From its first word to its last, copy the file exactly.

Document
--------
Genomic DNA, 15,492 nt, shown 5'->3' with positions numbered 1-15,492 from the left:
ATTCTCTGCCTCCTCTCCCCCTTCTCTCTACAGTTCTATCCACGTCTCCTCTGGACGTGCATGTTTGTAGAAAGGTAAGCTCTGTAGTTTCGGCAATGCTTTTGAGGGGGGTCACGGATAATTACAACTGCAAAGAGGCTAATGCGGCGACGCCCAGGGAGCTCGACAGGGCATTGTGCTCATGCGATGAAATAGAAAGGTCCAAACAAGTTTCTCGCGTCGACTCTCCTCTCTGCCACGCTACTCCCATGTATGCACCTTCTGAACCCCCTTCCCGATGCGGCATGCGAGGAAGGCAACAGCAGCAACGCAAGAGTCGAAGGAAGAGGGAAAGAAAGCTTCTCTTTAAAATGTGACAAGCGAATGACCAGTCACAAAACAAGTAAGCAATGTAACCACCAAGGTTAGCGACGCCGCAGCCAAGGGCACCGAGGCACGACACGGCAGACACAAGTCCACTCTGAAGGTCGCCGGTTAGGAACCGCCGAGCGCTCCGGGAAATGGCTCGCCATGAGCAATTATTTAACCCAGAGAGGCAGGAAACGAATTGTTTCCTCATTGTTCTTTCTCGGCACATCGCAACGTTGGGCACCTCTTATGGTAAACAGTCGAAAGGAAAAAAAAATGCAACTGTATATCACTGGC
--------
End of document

Genomic DNA, 15,492 nt, shown 5'->3' with positions numbered 1-15,492 from the left:
ATTCTCTGCCTCCTCTCCCCCTTCTCTCTACAGTTCTATCCACGTCTCCTCTGGACGTGCATGTTTGTAGAAAGGTAAGCTCTGTAGTTTCGGCAATGCTTTTGAGGGGGGTCACGGATAATTACAACTGCAAAGAGGCTAATGCGGCGACGCCCAGGGAGCTCGACAGGGCATTGTGCTCATGCGATGAAATAGAAAGGTCCAAACAAGTTTCTCGCGTCGACTCTCCTCTCTGCCACGCTACTCCCATGTATGCACCTTCTGAACCCCCTTCCCGATGCGGCATGCGAGGAAGGCAACAGCAGCAACGCAAGAGTCGAAGGAAGAGGGAAAGAAAGCTTCTCTTTAAAATGTGACAAGCGAATGACCAGTCACAAAACAAGTAAGCAATGTAACCACCAAGGTTAGCGACGCCGCAGCCAAGGGCACCGAGGCACGACACGGCAGACACAAGTCCACTCTGAAGGTCGCCGGTTAGGAACCGCCGAGCGCTCCGGGAAATGGCTCGCCATGAGCAATTATTTAACCCAGAGAGGCAGGAAACGAATTGTTTCCTCATTGTTCTTTCTCGGCACATCGCAACGTTGGGCACCTCTTATGGTAAACAGTCGAAAGGAAAAAAAAATGCAACTGTATATCACTGGC